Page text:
FALMOUTH — The Town Council has approved an opioid action plan that focuses on education, prevention and reducing the stigma of addiction.

The plan came out of a partnership with the Greater Portland Council of Governments, which is helping municipalities identify the best ways to address the opioid epidemic locally and create a better understanding of people with substance use disorder.

Falmouth will look into creating a needle exchange or implementing a small community sharps disposal program. Russ Dillingham / Sun Journal

Falmouth’s action plan is based on input the town received in a public forum in March, and is centered around the root causes of opioid misuse. The town hopes to align itself with civic organizations, schools, churches and business leaders to implement the plan, according to information provided to the council at its July 8 meeting.

The plan summarizes several problem areas that could be positively impacted by community-based intervention, while the overall goal is to expand the general understanding of the root causes of opioid addiction and then engage the community in “comprehensive, evidence-based solutions,” according to materials provided to councilors.

A copy of the plan can be found on the town website at falmouthme.org.

One key step is making “recovery visible,” so those struggling with substance use disorder understand there are options and hope. The hope is that this strategy will also enhance prevention.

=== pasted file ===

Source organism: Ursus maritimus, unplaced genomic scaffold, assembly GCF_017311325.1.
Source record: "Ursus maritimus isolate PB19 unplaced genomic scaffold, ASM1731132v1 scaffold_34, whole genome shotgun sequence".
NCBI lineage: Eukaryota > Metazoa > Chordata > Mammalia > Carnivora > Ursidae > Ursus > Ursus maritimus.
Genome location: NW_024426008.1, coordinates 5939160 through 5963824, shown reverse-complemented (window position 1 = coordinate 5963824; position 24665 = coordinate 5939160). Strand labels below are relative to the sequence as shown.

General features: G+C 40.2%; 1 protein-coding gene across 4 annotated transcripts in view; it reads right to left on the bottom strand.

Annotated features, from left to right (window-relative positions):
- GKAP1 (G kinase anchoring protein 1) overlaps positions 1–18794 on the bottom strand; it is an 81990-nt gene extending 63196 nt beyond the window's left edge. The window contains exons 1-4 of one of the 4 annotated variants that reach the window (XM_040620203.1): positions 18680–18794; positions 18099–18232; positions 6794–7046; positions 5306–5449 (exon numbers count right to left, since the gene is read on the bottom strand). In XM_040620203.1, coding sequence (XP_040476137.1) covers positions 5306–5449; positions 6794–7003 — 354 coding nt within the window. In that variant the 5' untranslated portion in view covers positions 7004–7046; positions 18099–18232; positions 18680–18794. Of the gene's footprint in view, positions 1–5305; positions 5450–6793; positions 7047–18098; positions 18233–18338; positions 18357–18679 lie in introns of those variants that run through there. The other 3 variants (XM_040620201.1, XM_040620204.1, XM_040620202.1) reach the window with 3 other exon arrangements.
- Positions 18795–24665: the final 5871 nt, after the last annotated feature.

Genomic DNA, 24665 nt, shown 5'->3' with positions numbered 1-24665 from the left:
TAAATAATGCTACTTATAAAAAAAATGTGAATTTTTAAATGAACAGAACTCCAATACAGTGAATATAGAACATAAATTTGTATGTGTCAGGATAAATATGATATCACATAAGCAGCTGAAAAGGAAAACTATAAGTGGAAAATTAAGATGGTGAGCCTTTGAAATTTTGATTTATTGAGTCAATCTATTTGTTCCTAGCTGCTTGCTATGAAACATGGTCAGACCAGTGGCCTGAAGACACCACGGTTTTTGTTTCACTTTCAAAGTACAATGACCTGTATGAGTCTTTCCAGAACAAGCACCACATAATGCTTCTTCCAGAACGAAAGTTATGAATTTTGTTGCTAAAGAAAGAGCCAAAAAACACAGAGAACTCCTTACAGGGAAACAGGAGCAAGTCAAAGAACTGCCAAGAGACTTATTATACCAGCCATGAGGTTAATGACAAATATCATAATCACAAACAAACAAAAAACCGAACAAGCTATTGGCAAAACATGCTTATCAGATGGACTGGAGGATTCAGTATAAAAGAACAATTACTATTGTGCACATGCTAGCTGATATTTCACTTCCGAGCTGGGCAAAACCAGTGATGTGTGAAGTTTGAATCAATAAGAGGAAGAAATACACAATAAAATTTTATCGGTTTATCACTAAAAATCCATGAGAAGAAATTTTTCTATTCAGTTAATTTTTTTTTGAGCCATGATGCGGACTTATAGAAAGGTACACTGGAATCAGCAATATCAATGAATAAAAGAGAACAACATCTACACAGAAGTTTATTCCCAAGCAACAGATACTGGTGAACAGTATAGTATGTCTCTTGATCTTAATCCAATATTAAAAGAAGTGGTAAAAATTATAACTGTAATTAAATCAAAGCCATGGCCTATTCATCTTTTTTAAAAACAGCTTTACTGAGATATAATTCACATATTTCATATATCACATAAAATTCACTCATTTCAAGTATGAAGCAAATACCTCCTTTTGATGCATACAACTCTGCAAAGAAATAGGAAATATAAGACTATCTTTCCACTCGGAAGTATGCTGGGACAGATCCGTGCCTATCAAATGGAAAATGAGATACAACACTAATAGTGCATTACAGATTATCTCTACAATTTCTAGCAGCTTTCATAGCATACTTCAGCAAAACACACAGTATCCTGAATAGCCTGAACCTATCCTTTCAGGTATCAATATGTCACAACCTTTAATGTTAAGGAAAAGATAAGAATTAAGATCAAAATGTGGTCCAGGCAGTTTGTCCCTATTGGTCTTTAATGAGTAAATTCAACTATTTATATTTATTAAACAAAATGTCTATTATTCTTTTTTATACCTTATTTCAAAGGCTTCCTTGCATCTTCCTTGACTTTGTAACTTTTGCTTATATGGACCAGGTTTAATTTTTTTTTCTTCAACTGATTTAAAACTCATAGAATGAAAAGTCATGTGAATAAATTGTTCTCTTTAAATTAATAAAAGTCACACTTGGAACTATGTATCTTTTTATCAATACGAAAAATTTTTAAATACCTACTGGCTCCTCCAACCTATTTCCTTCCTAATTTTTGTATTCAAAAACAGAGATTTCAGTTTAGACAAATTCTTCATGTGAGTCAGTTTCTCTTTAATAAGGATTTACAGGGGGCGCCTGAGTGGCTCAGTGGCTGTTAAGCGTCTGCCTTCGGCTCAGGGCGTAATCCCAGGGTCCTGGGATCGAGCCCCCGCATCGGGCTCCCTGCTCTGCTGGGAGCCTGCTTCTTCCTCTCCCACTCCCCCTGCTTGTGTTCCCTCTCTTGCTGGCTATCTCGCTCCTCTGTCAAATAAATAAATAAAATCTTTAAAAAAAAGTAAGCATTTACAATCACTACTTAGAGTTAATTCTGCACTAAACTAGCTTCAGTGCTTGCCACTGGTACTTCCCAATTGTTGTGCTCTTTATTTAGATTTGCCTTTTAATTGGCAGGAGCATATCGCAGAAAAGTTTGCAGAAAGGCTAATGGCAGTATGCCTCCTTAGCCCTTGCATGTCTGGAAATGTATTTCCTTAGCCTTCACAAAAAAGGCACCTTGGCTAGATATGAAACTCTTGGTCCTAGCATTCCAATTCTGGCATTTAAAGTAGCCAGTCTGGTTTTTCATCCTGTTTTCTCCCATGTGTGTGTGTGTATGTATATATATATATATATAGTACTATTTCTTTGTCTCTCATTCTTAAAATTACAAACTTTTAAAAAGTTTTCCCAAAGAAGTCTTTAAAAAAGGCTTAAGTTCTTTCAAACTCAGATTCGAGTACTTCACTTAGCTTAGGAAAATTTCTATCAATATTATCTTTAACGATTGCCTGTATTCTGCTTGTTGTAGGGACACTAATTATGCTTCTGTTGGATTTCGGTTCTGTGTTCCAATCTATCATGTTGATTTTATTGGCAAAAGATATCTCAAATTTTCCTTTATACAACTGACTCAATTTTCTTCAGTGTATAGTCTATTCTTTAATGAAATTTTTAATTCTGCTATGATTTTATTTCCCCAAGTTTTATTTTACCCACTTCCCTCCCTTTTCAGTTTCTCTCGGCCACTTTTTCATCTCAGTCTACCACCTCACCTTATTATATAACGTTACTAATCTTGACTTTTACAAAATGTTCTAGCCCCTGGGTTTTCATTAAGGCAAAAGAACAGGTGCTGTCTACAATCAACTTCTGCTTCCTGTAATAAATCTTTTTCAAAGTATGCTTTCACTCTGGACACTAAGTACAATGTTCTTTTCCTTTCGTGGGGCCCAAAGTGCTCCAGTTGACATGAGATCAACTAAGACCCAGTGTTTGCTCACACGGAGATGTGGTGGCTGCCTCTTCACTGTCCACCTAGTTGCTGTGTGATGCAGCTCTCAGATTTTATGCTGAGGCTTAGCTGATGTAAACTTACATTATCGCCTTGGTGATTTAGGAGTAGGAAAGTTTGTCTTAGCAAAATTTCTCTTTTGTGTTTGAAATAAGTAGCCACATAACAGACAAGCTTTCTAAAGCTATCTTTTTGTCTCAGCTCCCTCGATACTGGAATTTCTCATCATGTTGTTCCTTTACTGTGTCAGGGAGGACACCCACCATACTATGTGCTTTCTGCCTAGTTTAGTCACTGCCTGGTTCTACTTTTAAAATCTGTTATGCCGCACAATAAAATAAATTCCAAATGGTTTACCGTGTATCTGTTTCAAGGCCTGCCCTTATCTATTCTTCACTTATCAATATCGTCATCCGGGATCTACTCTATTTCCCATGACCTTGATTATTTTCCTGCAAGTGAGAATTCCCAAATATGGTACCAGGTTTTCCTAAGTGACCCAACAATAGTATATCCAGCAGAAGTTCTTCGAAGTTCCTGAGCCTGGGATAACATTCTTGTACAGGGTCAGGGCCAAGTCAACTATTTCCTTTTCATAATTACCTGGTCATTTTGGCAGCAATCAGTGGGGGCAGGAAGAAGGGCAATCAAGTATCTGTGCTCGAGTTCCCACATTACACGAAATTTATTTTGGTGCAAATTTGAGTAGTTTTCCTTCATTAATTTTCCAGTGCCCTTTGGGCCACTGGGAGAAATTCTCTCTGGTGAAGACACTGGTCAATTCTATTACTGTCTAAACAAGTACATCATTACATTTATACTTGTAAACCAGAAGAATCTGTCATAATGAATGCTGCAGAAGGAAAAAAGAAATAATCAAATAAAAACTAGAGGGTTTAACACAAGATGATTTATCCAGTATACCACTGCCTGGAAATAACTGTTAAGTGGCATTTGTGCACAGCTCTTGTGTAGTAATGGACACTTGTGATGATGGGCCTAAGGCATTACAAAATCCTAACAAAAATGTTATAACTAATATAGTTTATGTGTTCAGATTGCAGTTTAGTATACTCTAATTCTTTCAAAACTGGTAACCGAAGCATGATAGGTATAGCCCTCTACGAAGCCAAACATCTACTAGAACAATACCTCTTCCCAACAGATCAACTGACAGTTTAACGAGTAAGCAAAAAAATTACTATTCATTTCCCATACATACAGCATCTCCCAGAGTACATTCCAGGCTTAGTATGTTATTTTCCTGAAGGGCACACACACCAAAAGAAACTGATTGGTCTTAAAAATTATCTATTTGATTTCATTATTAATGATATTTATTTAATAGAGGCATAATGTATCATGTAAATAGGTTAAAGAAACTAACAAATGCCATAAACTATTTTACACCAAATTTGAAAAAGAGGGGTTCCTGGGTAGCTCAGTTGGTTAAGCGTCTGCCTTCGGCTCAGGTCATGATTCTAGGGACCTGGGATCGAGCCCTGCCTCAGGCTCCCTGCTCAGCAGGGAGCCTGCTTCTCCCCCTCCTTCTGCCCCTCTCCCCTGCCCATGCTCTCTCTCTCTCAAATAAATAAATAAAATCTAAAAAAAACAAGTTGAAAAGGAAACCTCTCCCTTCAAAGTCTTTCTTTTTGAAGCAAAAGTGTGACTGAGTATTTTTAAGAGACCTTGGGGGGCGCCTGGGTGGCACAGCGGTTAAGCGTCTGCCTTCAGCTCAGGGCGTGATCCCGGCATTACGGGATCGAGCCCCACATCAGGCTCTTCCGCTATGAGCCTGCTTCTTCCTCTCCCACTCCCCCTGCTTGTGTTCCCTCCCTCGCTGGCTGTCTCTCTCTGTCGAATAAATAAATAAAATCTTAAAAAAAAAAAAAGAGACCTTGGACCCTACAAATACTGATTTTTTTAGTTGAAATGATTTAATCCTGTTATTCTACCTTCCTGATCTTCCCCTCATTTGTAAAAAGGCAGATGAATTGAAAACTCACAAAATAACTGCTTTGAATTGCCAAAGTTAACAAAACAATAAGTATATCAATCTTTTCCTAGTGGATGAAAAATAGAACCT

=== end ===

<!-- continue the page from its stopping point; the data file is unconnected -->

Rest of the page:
This step includes promoting recovery ally training, mapping employers that are recovery friendly, promoting the employment of people in recovery, and encouraging community groups and churches to host support groups for family members of people in recovery.

Harm reduction is also a crucial part of the plan. The town will encourage training community members in how to administer Narcan, a life-saving drug used to counteract an overdose. In addition, Town Manager Nathan Poore said Falmouth would look into creating a needle exchange or implementing a small community sharps disposal program, which can keep those with substance use disorder from getting an easily communicable disease like hepatitis C.

Keeping opioids out of circulation also needs strict attention, according to the action plan. This could include holding drug safety workshops, especially with seniors, and better promotion of safe, anonymous drug drop-off options, while also looking into new ways to dispose of unused opioids.

The action plan also calls for a variety of community forums on topics ranging from prevention to treatment and recovery. Such forums could include small, intimate table talks, screening documentaries, and following up with discussions or presentations by panels of experts.

The action plan also says that parents, schools, recreational staff and coaches are integral to teaching kids about substance use disorder and being available if a youth needs to talk. Other educational outreach could include having prevention materials available in high-traffic, public places.

Another area the action plan addresses is how to ensure that recovery homes, or so-called sober houses, are better regulated, including encouraging such places to pursue state certification and helping the public understand the need for safe places where someone in recovery can stay.

The plan will be implemented in phases as recommendations are received for how to implement each step.


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